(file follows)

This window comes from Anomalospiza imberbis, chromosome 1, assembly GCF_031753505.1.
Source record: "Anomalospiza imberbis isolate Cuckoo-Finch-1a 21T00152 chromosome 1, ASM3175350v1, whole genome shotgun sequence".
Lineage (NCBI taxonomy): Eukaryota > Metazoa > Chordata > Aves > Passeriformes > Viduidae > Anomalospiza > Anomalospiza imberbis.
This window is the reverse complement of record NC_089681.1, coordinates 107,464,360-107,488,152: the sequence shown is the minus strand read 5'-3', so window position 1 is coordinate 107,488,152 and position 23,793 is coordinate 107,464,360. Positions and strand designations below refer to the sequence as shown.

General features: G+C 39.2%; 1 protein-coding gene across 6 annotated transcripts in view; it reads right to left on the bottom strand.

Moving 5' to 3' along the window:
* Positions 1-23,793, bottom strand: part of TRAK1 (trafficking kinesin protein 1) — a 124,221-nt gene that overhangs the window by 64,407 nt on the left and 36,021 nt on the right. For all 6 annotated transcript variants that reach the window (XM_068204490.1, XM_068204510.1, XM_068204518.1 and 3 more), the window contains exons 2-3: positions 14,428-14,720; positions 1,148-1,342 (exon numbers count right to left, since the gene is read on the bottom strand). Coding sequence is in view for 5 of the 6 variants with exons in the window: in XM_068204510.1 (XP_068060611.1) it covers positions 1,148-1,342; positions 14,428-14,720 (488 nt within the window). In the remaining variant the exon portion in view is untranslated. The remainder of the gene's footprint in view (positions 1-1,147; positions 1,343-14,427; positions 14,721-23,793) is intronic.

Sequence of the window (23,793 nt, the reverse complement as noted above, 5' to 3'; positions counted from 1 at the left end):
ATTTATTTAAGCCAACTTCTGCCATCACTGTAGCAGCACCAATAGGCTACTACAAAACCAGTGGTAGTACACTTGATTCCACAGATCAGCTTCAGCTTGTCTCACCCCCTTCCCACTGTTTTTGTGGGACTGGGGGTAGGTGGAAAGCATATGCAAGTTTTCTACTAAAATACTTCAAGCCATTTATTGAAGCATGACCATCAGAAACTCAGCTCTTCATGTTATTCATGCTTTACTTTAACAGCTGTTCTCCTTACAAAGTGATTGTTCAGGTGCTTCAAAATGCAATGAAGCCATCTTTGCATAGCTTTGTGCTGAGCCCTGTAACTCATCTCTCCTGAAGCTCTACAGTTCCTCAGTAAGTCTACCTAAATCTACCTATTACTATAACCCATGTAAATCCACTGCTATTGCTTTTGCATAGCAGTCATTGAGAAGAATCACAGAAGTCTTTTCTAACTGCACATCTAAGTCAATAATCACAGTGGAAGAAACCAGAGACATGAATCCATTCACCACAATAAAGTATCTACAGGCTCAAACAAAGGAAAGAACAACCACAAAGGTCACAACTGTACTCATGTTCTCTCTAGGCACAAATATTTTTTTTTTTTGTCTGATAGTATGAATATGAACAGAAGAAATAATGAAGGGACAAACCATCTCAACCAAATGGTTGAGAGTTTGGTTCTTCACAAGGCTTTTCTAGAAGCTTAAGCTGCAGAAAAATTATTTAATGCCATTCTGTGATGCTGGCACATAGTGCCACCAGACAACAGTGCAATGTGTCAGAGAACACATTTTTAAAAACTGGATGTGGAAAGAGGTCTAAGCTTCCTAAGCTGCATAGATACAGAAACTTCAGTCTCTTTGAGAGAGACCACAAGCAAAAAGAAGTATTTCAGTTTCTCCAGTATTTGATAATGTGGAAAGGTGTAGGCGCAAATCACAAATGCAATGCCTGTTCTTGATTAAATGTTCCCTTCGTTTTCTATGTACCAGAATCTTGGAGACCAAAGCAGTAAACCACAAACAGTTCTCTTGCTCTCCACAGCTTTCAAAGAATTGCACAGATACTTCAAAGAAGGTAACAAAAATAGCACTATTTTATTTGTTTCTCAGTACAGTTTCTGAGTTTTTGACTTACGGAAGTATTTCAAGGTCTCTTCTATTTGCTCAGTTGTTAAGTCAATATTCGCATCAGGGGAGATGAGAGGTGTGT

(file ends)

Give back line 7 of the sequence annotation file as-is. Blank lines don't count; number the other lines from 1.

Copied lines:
* Positions 1-23,793, bottom strand: part of TRAK1 (trafficking kinesin protein 1) — a 124,221-nt gene that overhangs the window by 64,407 nt on the left and 36,021 nt on the right. For all 6 annotated transcript variants that reach the window (XM_068204490.1, XM_068204510.1, XM_068204518.1 and 3 more), the window contains exons 2-3: positions 14,428-14,720; positions 1,148-1,342 (exon numbers count right to left, since the gene is read on the bottom strand). Coding sequence is in view for 5 of the 6 variants with exons in the window: in XM_068204510.1 (XP_068060611.1) it covers positions 1,148-1,342; positions 14,428-14,720 (488 nt within the window). In the remaining variant the exon portion in view is untranslated. The remainder of the gene's footprint in view (positions 1-1,147; positions 1,343-14,427; positions 14,721-23,793) is intronic.